In one bird, whose air sac pressure decreased uniformly over the course of syllables, airflow also decreased uniformly. The slopes of cumulative airflow plots run parallel to each other for the different treatments (Fig. 8). However, in another bird with uniform decrease in air sac pressure, airflow did not decrease uniformly. After injections, the slope of cumulative airflow plots changed from that observed during pre-injection song. For example, the slope decreased near the end of each syllable, indicating a greater reduction in flow than was observed during the early portions of the pulses (Fig. 6, indicated by arrows).
Surprisingly, the temporal pattern of the motif and associated air sac pressure pattern remained intact in most birds. Syllable duration typically changed by only 1–8%, but the change was not significant in many cases (Table 3). Motif duration did not change in many of the birds, except if syllables were omitted. However, specific small changes were noted in some birds. One individual occasionally modified one minibreath of the motif during his pre-injection song, which extended motif duration. The modified minibreath occurred in 13% of pre-injection motifs. After the injections, the modified inspiration appeared more frequently than in pre-injection song (in 26% of motifs). The duration of expiratory pulses did not change. Another bird's motif contained a long syllable, whose duration decreased with each successive injection (Fig. 8). The mean duration prior to injection was 612 ms and decreased after two injections by 9% to 554 ms.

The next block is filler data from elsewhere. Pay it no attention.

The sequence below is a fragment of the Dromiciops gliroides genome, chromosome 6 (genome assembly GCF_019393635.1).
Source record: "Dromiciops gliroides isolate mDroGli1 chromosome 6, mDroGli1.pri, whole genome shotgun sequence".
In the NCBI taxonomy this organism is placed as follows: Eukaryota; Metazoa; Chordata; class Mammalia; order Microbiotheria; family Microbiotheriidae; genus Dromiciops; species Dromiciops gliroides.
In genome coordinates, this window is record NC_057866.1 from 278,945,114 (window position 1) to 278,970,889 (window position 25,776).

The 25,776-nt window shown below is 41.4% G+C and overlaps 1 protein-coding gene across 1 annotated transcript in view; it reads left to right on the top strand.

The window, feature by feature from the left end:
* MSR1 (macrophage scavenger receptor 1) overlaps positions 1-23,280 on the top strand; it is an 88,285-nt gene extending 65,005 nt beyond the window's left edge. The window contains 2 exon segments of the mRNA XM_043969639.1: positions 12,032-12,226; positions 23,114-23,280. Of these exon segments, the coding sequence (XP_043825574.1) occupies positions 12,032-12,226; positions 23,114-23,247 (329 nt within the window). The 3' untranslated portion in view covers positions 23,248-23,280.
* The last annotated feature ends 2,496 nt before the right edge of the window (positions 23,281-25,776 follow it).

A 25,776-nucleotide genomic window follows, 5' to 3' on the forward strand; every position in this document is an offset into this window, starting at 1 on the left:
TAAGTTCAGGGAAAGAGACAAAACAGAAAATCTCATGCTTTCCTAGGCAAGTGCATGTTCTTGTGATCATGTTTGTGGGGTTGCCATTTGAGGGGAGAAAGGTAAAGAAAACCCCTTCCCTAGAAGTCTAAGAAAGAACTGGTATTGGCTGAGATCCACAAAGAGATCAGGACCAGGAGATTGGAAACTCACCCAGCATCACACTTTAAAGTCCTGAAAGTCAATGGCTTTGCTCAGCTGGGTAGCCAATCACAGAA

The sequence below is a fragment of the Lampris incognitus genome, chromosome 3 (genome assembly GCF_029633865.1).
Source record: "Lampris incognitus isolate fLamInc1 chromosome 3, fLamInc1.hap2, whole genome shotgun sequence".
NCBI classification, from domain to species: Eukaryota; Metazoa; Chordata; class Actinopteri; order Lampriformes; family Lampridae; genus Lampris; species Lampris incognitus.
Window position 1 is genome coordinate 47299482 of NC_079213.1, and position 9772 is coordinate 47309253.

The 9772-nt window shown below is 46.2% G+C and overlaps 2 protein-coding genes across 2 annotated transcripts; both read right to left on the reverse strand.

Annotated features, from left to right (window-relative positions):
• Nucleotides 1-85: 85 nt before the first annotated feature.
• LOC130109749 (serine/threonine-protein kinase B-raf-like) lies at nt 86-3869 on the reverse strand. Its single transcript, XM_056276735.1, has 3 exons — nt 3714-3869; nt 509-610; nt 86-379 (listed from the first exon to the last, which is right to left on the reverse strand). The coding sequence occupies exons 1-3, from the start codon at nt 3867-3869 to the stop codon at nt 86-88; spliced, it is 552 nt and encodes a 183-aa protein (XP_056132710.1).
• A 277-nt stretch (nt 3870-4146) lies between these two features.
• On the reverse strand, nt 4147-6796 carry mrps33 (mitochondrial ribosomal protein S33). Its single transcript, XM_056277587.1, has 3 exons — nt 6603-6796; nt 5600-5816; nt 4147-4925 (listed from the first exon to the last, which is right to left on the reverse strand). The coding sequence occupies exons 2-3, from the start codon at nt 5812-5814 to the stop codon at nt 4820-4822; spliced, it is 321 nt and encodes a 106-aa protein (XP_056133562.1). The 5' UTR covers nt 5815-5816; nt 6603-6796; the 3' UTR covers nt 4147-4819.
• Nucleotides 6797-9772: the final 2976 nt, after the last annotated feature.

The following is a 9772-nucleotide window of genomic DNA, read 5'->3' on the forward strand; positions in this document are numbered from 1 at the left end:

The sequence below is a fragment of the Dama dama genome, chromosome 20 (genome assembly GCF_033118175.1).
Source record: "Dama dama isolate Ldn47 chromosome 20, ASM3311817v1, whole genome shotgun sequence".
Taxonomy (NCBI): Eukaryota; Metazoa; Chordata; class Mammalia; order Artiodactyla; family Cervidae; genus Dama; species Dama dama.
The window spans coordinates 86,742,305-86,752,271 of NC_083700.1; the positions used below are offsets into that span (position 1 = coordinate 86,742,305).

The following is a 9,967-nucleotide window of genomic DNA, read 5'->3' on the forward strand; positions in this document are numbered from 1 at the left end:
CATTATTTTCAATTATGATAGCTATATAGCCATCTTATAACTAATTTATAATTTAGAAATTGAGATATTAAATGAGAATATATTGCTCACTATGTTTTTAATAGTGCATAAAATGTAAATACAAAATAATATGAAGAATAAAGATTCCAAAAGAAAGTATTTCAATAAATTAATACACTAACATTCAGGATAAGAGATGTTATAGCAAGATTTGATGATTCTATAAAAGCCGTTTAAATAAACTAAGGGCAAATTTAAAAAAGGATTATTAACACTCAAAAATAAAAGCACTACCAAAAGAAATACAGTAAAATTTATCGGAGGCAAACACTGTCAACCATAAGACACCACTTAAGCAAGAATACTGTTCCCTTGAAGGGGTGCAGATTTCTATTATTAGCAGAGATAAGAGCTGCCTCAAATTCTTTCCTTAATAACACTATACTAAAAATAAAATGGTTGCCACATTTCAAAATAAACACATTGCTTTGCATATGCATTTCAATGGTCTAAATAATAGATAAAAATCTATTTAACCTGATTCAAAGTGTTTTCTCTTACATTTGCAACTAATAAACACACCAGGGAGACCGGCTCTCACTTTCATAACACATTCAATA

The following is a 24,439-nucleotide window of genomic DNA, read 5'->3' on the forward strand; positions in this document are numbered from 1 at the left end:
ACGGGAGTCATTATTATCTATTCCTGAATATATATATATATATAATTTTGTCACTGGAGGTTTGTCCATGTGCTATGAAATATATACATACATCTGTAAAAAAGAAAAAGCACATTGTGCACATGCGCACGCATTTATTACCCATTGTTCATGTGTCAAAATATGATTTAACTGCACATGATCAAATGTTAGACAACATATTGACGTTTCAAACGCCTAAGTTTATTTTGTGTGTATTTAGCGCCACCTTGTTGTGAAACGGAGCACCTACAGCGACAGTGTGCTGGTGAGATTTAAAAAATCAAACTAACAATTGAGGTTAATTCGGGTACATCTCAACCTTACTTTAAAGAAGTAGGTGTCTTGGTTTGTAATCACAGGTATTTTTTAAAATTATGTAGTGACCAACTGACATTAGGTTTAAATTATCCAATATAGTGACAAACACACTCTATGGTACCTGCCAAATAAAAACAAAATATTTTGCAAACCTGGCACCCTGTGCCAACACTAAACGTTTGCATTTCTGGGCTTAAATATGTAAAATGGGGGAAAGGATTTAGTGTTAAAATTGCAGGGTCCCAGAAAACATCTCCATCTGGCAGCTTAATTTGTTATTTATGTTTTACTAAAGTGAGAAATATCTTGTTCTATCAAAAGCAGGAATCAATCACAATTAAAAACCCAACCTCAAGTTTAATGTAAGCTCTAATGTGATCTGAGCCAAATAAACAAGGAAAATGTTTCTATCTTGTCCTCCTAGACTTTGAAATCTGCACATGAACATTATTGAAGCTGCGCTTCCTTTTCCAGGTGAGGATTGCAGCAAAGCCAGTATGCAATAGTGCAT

The temporal structure of song bouts changed in five individuals. Mean motif length decreased in four birds due to variation in how much of the full motif was sung. Pre-injection song in these birds occasionally included incomplete motifs, but their occurrence increased after injections. One bird sang 97% full motifs prior to injection and only 29.2% after two injections. One individual stayed within 5% of pre-injection motif length. The change could have been based on small sample size. Three other birds always sang their full pre-injection motif and continued to do so throughout the experiment.
Mean bout duration decreased significantly after the first injection. Duration was normalized to the maximum recorded bout duration for each individual to allow pooling of data between birds. Mean bout duration prior to injection was 0.45±0.03 of maximal bout duration and dropped to 0.28±0.02 after the first injection and 0.24±0.03 after the second (Student's t-test; pre- vs first injection, t=4.45; P<0.00001, d.f.=166; first vs second, t=0.99, P=0.32, d.f.=160). However, birds were still able to sing long bouts, but did so less frequently (Fig. 9). Because bout duration also depends on motivation, it is possible that this decrease reflects reduced motivation and not a direct respiratory effect of the injections.